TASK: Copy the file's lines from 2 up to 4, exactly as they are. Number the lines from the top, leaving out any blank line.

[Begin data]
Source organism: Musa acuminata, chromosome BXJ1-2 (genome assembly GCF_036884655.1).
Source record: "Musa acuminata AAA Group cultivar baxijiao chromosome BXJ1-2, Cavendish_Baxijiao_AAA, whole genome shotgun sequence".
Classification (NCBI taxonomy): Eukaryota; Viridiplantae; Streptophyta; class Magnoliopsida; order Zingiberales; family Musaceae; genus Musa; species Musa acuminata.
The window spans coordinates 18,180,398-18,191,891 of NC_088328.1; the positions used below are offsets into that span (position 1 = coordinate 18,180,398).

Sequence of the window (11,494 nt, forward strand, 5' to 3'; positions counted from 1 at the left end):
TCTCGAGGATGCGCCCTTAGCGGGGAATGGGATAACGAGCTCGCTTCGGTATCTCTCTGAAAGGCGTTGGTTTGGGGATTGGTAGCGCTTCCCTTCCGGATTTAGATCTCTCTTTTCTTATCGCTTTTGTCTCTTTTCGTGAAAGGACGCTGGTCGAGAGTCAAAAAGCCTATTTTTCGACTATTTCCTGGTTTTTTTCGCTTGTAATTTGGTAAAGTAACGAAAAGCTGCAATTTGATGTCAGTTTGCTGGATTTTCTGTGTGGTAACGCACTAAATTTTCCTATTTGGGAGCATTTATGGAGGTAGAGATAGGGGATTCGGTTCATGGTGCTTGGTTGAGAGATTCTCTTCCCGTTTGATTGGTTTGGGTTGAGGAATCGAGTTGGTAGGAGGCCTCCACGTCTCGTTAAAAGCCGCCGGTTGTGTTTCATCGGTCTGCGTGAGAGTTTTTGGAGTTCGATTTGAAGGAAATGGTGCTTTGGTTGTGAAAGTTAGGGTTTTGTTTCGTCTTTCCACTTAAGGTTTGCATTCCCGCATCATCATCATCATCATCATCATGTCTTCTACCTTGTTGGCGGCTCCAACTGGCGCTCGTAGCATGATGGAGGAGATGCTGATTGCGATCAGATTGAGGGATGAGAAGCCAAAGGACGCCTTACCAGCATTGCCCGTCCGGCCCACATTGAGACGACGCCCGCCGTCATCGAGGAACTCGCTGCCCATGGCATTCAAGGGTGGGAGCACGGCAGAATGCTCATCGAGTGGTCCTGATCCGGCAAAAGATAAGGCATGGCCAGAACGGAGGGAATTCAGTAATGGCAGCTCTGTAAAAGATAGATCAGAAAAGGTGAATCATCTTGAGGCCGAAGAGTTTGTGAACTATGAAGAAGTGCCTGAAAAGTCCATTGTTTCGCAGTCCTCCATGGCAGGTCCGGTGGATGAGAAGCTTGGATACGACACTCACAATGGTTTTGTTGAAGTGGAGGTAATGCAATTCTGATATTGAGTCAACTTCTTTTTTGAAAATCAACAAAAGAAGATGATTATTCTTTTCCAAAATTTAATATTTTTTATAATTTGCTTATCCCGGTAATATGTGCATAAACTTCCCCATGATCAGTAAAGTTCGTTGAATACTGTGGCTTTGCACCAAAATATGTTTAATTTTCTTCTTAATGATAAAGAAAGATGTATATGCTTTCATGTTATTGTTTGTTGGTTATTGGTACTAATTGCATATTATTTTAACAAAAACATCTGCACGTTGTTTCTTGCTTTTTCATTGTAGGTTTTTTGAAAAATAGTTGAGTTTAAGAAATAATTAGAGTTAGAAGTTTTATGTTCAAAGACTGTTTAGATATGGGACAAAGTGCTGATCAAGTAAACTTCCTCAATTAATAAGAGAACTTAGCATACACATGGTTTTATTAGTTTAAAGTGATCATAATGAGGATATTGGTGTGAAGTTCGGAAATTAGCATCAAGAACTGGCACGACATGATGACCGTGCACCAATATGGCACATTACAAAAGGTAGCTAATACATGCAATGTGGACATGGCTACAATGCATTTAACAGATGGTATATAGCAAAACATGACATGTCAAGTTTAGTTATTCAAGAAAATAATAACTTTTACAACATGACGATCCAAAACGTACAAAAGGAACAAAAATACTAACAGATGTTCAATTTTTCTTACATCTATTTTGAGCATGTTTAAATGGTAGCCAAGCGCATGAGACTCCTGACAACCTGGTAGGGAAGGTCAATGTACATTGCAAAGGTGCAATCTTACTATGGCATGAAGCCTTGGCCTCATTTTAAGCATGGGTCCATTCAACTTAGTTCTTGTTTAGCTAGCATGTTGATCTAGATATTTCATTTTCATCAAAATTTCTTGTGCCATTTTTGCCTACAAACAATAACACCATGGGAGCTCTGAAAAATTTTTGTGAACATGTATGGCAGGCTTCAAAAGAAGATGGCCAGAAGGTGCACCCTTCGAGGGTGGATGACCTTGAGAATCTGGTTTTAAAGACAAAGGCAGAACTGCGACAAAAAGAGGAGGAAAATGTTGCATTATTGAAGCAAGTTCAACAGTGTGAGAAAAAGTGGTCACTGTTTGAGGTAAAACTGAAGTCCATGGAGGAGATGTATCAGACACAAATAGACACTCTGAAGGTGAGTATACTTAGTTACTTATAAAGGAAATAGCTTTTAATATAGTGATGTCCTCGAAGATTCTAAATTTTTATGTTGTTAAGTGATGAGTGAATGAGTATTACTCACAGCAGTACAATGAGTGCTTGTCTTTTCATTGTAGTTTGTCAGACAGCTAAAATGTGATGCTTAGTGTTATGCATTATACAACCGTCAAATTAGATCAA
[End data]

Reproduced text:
Source record: "Musa acuminata AAA Group cultivar baxijiao chromosome BXJ1-2, Cavendish_Baxijiao_AAA, whole genome shotgun sequence".
Classification (NCBI taxonomy): Eukaryota; Viridiplantae; Streptophyta; class Magnoliopsida; order Zingiberales; family Musaceae; genus Musa; species Musa acuminata.
The window spans coordinates 18,180,398-18,191,891 of NC_088328.1; the positions used below are offsets into that span (position 1 = coordinate 18,180,398).